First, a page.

A recent EU SNRA report [pdf] outlined the current risks in the terrorist financing (TF) and money laundering (ML) sectors. The European Commission report briefly outlined virtual currencies (VCs) and then boldly claimed that “criminal organizations” avoided them due to the “high technology required.” Criminals want to use virtual currencies such as Bitcoin, Monero, or Litecoin—but the currencies are too complicated, the Commission explained.
While low on the TL and ML “threat” scale, virtual currencies ranked high on the “vulnerability” scale. The low threat, as they described, came from an apparent lack of technical capability amongst criminals. The elevated vulnerability was due to the lack of regulation and oversight in the cryptocurrency sector.
Starting with terrorist financing, the report pointed out that terrorist groups “are known to have given instructions on the internet” about using VCs. Twitter, the report explicitly explained, was a medium for terrorists to distribute “how to” guides on virtual currencies.
“However, the technology is quite recent and in any case requires some knowledge and technical expertise which has a dissuasive effect on terrorist groups,” the Commission’s expert analysts wrote. “LEAs have gathered some information according to which terrorist groups may use virtual currencies to finance terrorist activities,” but, “the use of virtual currencies requires technical expertise which makes it less attractive.”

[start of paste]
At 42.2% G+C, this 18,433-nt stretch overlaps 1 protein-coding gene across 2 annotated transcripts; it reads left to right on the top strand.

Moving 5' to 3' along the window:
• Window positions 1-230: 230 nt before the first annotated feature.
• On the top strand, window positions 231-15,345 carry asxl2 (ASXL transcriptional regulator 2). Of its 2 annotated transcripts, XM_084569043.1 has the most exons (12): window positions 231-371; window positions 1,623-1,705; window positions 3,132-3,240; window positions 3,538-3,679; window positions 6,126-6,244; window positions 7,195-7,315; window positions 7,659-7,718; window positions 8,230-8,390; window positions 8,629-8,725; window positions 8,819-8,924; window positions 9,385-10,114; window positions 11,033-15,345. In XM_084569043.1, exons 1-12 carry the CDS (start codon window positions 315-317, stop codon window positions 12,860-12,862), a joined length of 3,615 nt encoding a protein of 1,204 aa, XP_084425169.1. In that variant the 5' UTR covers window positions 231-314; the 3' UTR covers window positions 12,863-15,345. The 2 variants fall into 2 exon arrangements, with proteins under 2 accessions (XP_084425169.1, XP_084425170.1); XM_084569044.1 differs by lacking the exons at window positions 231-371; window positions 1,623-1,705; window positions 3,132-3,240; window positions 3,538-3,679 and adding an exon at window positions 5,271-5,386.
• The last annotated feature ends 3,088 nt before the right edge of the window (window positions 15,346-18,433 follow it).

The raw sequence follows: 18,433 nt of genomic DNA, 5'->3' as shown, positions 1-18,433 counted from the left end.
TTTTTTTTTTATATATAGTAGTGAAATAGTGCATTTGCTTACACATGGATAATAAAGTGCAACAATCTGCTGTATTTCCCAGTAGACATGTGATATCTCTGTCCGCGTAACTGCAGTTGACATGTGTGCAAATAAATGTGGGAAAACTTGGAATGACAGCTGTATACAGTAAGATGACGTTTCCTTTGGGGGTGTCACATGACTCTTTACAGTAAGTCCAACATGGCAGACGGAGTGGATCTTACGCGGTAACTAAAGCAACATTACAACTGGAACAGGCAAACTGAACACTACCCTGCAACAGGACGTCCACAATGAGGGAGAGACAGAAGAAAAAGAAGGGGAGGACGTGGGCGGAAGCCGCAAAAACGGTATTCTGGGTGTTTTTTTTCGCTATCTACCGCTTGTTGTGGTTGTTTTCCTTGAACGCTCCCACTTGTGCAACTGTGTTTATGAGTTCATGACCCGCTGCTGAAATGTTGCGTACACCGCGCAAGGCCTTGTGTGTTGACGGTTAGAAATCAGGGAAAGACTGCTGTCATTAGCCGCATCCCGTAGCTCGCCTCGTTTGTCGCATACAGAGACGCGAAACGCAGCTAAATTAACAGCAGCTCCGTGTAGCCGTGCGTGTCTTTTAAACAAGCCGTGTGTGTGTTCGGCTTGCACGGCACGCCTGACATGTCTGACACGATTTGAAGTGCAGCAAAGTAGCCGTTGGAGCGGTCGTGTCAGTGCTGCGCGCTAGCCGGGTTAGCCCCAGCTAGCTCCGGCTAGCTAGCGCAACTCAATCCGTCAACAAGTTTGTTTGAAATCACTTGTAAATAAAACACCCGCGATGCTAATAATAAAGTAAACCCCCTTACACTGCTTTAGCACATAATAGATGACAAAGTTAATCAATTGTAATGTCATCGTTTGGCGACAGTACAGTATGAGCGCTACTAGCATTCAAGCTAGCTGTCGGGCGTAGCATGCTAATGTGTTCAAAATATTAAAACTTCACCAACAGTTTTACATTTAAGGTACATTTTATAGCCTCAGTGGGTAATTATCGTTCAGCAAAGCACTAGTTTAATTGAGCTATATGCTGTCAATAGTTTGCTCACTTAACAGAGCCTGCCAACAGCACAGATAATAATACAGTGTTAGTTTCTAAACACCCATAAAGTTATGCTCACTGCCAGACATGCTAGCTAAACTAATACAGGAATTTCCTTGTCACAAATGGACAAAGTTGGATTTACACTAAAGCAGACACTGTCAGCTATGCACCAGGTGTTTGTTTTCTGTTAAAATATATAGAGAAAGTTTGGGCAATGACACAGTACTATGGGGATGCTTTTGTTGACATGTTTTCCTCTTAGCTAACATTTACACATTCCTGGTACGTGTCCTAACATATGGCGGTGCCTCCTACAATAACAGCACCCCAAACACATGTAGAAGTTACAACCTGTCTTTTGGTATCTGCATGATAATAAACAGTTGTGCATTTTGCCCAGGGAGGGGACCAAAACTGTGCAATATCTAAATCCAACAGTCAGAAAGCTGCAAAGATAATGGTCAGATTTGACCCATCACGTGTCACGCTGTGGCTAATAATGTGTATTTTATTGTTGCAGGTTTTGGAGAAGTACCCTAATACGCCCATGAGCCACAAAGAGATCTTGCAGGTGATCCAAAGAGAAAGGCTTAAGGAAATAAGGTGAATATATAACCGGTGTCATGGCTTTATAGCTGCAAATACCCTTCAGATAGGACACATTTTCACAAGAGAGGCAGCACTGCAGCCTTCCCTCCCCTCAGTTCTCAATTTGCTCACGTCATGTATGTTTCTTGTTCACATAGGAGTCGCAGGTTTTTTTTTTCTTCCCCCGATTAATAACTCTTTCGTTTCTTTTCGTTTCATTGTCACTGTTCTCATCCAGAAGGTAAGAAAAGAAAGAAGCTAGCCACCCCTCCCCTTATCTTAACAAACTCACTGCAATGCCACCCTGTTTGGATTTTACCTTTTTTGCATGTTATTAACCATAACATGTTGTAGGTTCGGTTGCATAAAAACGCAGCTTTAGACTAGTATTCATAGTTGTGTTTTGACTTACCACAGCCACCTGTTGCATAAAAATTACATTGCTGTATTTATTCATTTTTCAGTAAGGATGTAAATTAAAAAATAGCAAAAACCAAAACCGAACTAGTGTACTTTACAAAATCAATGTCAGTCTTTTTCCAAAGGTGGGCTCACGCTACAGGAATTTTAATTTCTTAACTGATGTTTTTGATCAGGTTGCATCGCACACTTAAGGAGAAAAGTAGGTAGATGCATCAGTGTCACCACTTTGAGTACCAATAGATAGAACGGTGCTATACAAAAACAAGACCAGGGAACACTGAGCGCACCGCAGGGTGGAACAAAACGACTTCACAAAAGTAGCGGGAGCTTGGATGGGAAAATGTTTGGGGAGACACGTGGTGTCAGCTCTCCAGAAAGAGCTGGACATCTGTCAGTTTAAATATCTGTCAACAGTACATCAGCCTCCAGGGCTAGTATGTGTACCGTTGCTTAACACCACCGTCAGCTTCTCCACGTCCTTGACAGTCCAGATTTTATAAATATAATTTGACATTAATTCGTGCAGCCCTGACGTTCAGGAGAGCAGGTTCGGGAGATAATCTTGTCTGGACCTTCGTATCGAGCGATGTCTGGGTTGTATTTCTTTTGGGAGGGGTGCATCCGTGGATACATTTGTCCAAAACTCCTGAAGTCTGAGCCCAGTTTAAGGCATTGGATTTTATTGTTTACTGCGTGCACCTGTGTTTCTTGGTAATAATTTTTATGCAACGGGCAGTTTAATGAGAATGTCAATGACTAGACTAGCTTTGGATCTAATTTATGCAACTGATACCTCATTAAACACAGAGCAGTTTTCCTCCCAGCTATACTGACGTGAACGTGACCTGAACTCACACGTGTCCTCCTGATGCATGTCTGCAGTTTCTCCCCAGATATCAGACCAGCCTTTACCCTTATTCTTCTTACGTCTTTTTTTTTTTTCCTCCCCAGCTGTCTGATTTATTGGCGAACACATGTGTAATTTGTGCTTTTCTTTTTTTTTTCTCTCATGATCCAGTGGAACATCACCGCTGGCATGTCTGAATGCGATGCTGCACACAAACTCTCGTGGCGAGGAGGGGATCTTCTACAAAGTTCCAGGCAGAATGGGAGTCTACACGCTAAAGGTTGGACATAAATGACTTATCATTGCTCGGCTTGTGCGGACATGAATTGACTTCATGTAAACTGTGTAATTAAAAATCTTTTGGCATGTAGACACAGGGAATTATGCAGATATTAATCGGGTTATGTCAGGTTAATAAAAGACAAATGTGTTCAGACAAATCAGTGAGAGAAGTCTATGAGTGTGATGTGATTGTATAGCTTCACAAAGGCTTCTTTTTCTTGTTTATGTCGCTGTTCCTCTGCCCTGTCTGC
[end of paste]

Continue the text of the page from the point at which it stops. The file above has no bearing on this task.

The money laundering section shared the same message as the terrorism section:
“One of the reasons is that the reliance on virtual currencies to launder proceeds of crime requires some technical expertise. According to LEAs, the amounts of money laundered via virtual currencies are quite low, which tends to demonstrate that criminals’ intent to use them is rather limited because this modus operandi is not considered as attractive enough. […] From a technical point, virtual currencies present some commonalities with e-money but the IT expertise at stake for virtual currencies means that organised crime would have lower capability to use them than e-money which is more widely accepted.”
Notably, one of the sources for the report was Europol’s 2016 IOCTA. The document—an organized crime assessment wherein DeepDotWeb articles are used as references—repeatedly referred to cryptocurrency used by criminals. Additionally, Europol’s IOCTA read, “for almost all types of organised crime, criminals are deploying and adapting technology with ever greater skill and to ever greater effect.” Furthermore, “this is now, perhaps, the greatest challenge facing law enforcement authorities around the world, including in the EU.”
While the European Commission covered dozens of other possible TF and ML methods, they concluded the virtual currency section with their mitigation plan’s steps. One of which included monitoring the “risks posed by Fintech/Regtech” and “crypto-to-crypto currency exchanges.” Another step, one they had hinted at for months [pdf], was to “set-up and maintain a central database registering users’ identities and wallet addresses accessible to FIUs, as well as self-declaration forms for the use of virtual currency users.”